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With Naval Strikes into Syria, Russia Is Now Messaging with Missiles

by Sean R. Liedman
On October 7, Russian warships launched twenty-eight cruise missiles into Syria from the landlocked Caspian Sea. (Russian Ministry of Defense/YouTube) On October 7, Russian warships launched twenty-eight cruise missiles into Syria from the landlocked Caspian Sea. (Russian Ministry of Defense/YouTube)

By Sean Liedman

The Russian Navy’s initial firing of twenty-six cruise missiles from ships in the Caspian Sea into Syria yesterday generated little effect on the Syrian battlefield—but that may not be the primary objective. Russian President Vladimir Putin capitalized on this opportunity to showcase this new sea-based, long range precision strike capability as a strategic messaging tool aimed at a variety of audiences: Read more »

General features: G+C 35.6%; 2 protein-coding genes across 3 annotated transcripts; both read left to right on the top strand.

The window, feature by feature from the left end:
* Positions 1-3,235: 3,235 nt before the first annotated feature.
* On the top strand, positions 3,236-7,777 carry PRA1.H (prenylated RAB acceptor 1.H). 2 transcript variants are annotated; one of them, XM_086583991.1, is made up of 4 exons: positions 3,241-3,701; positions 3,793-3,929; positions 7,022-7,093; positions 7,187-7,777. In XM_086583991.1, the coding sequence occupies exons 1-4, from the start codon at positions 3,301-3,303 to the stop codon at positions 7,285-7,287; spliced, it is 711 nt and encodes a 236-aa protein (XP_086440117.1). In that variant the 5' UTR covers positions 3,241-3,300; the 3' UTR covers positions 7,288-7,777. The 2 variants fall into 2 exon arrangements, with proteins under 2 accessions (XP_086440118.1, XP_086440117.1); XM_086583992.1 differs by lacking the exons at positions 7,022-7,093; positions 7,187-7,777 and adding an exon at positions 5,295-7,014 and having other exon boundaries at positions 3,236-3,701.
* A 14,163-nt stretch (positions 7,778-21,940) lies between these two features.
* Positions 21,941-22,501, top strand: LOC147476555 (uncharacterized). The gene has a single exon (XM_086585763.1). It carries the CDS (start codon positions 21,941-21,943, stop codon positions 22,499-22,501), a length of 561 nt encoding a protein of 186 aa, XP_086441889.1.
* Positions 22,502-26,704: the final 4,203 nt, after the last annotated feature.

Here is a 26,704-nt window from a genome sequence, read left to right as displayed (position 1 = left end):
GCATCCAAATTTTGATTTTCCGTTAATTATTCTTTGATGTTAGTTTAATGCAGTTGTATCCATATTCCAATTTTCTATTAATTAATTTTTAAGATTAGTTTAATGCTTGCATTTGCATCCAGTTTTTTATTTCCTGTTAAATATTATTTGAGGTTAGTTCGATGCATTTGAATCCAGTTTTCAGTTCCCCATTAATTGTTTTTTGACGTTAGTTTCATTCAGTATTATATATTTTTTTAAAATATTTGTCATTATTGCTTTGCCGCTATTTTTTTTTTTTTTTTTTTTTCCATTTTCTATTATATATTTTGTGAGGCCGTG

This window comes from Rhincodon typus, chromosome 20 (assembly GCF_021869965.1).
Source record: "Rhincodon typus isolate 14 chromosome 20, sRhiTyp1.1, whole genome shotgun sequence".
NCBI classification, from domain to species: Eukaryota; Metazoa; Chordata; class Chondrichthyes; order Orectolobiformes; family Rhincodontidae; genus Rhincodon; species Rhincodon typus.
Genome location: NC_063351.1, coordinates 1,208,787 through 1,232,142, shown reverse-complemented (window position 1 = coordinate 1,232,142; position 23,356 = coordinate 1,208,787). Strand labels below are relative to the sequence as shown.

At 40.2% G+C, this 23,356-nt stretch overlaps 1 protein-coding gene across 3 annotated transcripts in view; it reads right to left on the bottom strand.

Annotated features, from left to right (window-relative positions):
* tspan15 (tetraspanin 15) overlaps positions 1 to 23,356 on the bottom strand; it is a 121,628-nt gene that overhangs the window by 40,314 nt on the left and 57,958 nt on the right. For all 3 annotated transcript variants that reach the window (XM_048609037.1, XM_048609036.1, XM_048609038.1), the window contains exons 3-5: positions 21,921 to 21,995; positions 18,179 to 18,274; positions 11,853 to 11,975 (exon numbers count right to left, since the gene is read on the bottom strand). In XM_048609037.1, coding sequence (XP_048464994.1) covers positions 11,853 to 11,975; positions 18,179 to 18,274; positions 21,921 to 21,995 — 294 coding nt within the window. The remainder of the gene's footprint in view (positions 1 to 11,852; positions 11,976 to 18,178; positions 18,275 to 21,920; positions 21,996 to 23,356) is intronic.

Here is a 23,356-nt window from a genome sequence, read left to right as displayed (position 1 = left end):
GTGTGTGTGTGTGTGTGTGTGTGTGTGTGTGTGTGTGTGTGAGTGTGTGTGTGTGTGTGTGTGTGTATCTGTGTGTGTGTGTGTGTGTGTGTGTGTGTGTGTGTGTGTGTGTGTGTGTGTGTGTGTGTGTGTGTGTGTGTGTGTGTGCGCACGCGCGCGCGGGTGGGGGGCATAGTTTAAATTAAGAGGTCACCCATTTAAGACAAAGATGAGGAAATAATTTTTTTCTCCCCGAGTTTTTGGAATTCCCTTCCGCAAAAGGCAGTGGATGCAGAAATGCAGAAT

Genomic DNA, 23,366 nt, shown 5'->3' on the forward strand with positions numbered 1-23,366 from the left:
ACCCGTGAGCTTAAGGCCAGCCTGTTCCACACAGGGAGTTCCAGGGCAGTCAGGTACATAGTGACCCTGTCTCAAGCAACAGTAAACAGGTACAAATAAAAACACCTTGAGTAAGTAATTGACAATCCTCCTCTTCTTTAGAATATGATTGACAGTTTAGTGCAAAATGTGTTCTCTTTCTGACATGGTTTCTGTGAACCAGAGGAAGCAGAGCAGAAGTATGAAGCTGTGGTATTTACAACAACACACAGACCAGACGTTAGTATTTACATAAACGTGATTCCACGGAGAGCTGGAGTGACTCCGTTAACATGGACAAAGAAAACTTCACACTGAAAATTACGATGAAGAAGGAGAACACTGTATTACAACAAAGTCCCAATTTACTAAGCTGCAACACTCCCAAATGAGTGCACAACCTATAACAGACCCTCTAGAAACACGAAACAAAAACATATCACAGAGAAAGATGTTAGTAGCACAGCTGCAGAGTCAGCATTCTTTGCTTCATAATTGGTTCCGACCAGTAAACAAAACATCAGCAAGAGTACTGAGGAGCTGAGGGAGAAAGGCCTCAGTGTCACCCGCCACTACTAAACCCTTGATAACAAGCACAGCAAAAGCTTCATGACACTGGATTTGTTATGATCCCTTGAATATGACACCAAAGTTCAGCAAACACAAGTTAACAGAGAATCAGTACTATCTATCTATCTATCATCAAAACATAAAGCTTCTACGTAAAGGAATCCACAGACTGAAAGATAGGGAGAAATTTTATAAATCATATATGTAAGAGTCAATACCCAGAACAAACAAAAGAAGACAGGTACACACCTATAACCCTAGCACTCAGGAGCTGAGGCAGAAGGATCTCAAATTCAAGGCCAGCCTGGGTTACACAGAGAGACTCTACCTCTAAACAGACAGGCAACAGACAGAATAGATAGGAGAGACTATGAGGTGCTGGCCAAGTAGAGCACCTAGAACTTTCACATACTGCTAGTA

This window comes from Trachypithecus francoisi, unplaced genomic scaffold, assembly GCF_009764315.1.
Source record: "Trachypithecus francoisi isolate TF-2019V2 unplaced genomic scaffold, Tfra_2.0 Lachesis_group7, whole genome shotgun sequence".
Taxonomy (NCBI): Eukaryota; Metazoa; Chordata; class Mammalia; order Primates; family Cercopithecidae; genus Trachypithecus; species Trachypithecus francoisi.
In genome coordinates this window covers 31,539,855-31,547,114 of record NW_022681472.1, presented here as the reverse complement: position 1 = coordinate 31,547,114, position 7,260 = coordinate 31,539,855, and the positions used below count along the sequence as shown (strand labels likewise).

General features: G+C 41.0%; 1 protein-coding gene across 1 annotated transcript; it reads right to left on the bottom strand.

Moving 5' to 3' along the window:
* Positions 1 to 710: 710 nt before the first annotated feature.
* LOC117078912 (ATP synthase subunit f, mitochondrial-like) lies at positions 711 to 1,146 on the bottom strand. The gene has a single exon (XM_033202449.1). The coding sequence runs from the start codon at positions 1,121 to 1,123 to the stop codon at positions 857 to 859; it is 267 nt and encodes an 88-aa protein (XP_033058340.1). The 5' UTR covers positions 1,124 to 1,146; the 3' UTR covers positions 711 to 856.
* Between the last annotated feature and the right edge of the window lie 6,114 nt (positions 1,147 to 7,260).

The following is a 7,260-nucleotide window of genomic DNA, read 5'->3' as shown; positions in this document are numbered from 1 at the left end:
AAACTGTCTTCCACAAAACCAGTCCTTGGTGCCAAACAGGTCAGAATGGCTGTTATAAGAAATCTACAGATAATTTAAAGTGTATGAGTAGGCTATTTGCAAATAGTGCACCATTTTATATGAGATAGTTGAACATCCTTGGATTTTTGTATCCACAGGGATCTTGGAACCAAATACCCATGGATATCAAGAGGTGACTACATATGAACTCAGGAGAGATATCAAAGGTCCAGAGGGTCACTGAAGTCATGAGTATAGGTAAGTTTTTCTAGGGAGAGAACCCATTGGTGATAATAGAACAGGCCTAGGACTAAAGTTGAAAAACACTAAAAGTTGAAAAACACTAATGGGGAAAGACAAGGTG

Six Questions That Should Now Guide U.S. Defense Planning in Syria and Iraq

by Emerson Brooking
Russian Sukhoi Su-25 Frogfoot ground-attack planes perform during the Aviadarts military aviation competition at the Dubrovichi range near Ryazan, Russia, August 2, 2015. (Maxim Shemetov/Courtesy Reuters) Russian Sukhoi Su-25 Frogfoot ground-attack planes perform during the Aviadarts military aviation competition at the Dubrovichi range near Ryazan, Russia, August 2, 2015. (Maxim Shemetov/Courtesy Reuters)

By Emerson Brooking

Into one of the most complex conflicts in modern history, Russia has leapt seemingly overnight. Russian President Vladimir Putin has waded in like the Donald Trump of geopolitics: brash, disruptive, and unbowed by international criticism. This combination, fresh fuel for the Syrian tinderbox, will drastically raise the risk of military miscalculation.

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Vladimir Putin’s Naval Ambitions Have Only Begun

by Sean R. Liedman